In an effort to reduce the risk of liver damage resulting from overuse of acetaminophen — the active ingredient in Tylenol — the drugmaker's McNeil division will soon cap the product's daily dose recommendation at 3,000 milligrams (a total of six 500-milligram pills a day) instead of the current 4,000 (eight pills a day.

Acetaminophen (Extra Strength Tylenol). For headaches, joint and muscle pain, fever.
Overuse risks: Liver damage or failure. May cause liver problems at lower doses in alcohol users, or in those who take other drugs containing acetaminophen.

Ibuprofen (Advil, Motrin), a nonsteroidal anti-inflammatory drug (NSAID). Reduces pain and swelling related to arthritis. Relieves headache, fever, menstrual cramps.
Overuse risks: Gastrointestinal pain, bleeding. Kidney damage.

Diphenhydramine (Benadryl), antihistamine used to prevent, reduce hayfever and other allergy symptoms.
Overuse risks: Memory loss and disorientation, especially in elderly. Drowsiness, dryness.

Loratadine (Claritin), antihistimine used to relieve hayfever, other allergy symptoms.
Overuse risks: Sleepiness, fast heart rate. May lose effectiveness over time. Claritin-D includes an additional active ingredient, pseudoephedrine sulfate, which may cause insomnia or restlessness. Pseudoephedrine should not to be taken with certain medications for Parkinsons, depression, psychiatric or other emotional conditions.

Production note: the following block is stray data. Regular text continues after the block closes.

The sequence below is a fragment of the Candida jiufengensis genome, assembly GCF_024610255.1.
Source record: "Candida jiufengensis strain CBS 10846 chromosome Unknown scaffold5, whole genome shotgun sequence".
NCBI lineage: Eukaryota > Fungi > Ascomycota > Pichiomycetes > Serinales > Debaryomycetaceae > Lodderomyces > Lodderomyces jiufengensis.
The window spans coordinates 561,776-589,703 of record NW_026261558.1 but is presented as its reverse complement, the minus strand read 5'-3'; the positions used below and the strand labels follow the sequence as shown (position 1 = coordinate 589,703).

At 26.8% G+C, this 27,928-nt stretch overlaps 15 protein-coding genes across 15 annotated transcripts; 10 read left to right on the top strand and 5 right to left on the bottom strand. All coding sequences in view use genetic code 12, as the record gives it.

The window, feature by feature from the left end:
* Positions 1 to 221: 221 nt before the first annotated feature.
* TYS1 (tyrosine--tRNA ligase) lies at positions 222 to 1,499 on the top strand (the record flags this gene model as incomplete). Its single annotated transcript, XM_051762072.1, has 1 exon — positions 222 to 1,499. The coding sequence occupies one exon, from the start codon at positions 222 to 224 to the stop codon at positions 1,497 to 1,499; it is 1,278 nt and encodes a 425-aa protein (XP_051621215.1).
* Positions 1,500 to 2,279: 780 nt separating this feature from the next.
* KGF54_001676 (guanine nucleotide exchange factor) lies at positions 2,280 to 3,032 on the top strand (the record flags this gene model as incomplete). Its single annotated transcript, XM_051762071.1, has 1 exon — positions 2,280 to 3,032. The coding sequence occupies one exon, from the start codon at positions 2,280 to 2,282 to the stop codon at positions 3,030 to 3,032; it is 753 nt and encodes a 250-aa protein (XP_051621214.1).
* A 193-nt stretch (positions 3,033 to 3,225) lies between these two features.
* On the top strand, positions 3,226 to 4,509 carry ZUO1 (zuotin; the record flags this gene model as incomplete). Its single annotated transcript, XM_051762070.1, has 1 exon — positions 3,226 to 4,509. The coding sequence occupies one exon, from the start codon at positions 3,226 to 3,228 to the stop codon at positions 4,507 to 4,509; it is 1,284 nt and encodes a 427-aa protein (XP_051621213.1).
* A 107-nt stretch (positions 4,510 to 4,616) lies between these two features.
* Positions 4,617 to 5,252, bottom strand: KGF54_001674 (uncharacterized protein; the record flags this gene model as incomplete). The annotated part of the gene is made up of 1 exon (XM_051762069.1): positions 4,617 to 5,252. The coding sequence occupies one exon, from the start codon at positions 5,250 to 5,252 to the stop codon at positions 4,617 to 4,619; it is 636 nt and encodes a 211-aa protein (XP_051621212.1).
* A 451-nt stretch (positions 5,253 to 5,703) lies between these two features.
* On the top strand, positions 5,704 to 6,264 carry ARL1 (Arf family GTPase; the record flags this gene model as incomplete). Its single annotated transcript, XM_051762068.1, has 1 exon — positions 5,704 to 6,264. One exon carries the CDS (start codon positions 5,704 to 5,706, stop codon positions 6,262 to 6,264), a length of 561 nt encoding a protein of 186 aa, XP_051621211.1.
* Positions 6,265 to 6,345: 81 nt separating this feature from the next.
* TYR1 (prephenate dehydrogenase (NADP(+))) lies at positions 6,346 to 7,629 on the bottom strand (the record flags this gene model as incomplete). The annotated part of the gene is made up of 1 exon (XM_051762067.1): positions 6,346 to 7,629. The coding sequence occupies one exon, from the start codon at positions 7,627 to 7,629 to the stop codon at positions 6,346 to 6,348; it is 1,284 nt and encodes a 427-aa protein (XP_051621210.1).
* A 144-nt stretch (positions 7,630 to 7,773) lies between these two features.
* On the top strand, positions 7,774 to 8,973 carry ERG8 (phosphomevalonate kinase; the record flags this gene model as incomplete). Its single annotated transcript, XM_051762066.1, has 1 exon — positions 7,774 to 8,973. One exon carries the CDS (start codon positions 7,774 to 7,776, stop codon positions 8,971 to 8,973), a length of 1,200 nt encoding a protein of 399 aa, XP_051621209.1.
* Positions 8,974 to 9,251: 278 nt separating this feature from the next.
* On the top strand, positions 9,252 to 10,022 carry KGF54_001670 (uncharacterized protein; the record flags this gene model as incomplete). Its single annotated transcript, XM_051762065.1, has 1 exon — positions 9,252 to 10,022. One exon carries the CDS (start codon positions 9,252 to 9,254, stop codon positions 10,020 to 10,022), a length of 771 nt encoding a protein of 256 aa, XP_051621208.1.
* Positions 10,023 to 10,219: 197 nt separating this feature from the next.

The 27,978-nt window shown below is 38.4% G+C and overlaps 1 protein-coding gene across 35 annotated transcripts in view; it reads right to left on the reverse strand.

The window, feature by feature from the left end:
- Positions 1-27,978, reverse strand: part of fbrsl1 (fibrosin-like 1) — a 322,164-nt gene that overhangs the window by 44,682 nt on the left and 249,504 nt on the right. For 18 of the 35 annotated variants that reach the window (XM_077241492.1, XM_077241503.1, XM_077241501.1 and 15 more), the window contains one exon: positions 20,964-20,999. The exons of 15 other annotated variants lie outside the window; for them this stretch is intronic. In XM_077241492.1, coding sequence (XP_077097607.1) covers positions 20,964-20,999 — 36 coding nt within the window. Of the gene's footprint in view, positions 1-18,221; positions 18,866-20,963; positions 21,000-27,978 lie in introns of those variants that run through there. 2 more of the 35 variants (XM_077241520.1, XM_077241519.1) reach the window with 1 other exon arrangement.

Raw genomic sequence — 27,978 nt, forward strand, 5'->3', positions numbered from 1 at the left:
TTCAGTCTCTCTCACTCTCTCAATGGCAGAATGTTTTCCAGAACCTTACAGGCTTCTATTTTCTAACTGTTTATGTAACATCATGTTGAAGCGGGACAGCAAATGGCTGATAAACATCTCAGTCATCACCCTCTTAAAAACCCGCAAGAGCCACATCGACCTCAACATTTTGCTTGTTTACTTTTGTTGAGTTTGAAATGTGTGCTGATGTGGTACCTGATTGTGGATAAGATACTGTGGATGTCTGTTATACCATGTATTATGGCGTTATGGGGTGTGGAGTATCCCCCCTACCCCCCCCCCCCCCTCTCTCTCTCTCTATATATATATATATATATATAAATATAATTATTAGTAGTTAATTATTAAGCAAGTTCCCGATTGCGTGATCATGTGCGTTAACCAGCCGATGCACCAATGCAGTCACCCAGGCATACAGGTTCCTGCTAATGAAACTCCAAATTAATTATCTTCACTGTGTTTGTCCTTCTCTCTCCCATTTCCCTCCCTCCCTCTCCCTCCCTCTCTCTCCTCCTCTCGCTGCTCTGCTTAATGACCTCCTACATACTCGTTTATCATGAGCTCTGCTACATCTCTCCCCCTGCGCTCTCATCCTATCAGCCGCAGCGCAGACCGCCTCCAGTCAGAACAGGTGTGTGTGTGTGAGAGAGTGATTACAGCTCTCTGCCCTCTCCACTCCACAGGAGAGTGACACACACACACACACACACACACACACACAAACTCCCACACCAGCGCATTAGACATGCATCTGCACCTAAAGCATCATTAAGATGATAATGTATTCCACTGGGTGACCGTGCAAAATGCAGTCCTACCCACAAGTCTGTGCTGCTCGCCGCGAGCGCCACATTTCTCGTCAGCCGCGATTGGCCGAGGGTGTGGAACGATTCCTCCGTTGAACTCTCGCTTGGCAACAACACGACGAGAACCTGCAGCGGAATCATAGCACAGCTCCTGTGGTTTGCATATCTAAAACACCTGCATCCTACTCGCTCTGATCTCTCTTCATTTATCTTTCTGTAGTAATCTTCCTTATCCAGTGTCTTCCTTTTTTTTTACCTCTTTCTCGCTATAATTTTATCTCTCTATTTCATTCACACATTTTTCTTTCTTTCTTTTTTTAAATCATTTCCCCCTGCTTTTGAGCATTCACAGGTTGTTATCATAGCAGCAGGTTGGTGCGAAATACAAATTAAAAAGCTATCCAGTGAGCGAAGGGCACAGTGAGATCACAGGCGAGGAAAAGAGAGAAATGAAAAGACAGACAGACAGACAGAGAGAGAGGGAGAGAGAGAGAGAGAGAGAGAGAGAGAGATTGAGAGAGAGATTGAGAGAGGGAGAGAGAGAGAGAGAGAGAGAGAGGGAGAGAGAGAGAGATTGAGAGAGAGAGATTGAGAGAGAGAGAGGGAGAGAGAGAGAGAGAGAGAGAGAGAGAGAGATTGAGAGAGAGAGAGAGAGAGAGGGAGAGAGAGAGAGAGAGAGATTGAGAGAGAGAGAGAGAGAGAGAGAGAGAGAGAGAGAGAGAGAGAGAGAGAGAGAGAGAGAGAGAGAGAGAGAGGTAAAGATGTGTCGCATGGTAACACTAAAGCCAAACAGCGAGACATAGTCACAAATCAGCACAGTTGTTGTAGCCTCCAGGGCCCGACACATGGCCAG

Dextromethorphan, a cough suppressant, and Doxylamine succinate, an antihistamine (NyQuil Cough).
Overuse risks: Can cause drowsiness, especially when mixed with sleeping medications and alcohol. Not to be taken with certain medications for Parkinsons, depression, psychiatric or other emotional conditions.

Ranitidine (Zantac), an acid reducer, treats ulcers and gastroesophageal reflux disease (GERD).
Overuse risks: May lose effectiveness over time. Long-term acid suppressor use could lead to poor absorption of some forms of calcium.

Sources: Brian Strom, Perelman School of Medicine at the University of Pennsylvania; Winston Parris, Duke University Medical Center; Lisa McDevitt, Tufts Medical Center; Sarah Anderson, University of Colorado School of Pharmacy; Ausim Azizi, Temple University School of Medicine.

Thursday, August 4, 2011

A Normal Heart Rate

Really? The Claim: A Normal Heart Rate Is 60 to 100 Beats a Minute
Christoph Niemann


The normal resting heart rate for an adult ranges from 60 to 100 beats per minute. But some researchers believe it may be time to re-examine what’s considered normal.

Researchers have found that a resting pulse at the upper end of “normal” may indicate a higher risk of stroke and heart disease. Some have linked it to a greater risk of diabetes and obesity. Instead of drawing the line at 100 beats per minute, some say, anything above 90 — and perhaps even 80 — may be considered cause for concern.

In one study published in The Journal of Epidemiology & Community Health, scientists followed 50,000 healthy men and women over two decades, looking at whether a resting heart rate at the upper end of normal increased the risk of dying of a heart attack. Just more than 4,000 of the subjects died of heart disease, and the authors found that resting heart rate was a good predictor: For each rising increment of 10 heart beats per minute, the risk of dying of a heart attack increased 18 percent among women and about 10 percent in men.